What is even more important than all the soil test numbers is the performance of the grass. And all the K added in this experiment, all 25 applications of K at different rates over 2 years, didn't cause any improvement in turf performance. Here, in the flagged rectangle, are those L-93 plots to which the K treatments were applied. This photo was taken on 19 August 2003.

At the soil test levels of K in this experiment, there was enough K to meet all the grass requirements, across the range of adding no K for every 1 gram of N (a 1:0 ratio of N:K) all the way to the highest rate of 4.6 grams of K for every 1 gram of N (a 1:4.6 ratio of N:K). All the more reason not to worry about replenishing soil K after a rain.

What one should do is look at the soil test K, make sure it will stay above the MLSN guideline for K, and then don't worry about K.

## A chart of PPFD at two locations this year from January 1 through last Friday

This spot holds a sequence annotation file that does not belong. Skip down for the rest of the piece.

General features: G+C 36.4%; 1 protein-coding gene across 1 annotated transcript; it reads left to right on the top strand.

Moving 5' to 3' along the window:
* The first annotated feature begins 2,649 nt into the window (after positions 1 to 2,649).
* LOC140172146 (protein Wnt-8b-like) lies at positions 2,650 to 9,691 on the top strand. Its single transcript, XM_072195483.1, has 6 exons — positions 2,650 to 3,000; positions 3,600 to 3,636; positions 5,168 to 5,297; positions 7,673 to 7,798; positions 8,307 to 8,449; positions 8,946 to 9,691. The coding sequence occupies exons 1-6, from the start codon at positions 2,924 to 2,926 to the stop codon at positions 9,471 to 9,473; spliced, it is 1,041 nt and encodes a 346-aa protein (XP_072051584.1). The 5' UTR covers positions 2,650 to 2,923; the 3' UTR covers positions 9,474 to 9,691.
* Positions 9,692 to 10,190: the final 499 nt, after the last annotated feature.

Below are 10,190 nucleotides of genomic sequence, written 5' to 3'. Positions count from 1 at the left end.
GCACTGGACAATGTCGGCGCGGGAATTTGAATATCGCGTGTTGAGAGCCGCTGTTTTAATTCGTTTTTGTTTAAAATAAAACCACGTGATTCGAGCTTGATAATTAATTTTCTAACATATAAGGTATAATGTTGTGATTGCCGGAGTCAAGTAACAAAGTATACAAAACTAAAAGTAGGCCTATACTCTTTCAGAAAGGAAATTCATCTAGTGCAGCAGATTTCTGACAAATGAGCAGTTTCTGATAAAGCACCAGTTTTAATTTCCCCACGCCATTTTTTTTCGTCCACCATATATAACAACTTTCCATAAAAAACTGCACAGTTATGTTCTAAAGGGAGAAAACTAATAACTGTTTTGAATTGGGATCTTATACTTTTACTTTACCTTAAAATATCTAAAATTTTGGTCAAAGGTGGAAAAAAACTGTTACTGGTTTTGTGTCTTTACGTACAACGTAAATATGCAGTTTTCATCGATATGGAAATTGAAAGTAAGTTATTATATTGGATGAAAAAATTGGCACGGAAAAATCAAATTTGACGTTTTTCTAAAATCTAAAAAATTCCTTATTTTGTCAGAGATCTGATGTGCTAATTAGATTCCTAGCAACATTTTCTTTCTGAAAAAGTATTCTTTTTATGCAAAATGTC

##### 25 October 2015

The photosynthetically active radiation (PAR) changes through the day and through the year. The PAR is measured instantaneously for a duration of 1 second as the photosynthetic photon flux density (PPFD), and by adding up the PPFD for all the seconds in the day, one gets the daily total of PAR, which is called the daily light integral (DLI).

These charts show the average PPFD on an hour by hour basis. With a look at a chart like this, one can see:

• how length of the day affects PAR, by looking at what time in the morning and what time in the evening the PPFD goes to 0.
• how time of the day affects PAR, by looking at the change in PPFD hour by hour through the day.
• how day of the year, and consequently sun angle, affects the PAR, by looking at the maximum values of PPFD at midday and seeing how they change through the year.
• how clouds reduce the PAR, by comparing PPFD on sunny hours or days to PPFD on hours or days that don't have full sun. For more about sun and clouds and time of year, see these descriptive slides with data from 4 days in Tokyo this year: a sunny summer day, a very cloudy summer day, a sunny autumn day, and a partly sunny autumn day.

This chart shows, for every hour of this year through last Friday, the average PPFD for that hour at Tokyo (red) and at Watkinsville (blue). Each panel of the chart is a single day, and the DLI in units of mol m-2 d-1 is written on each panel, in red for Tokyo and in blue for Watkinsville.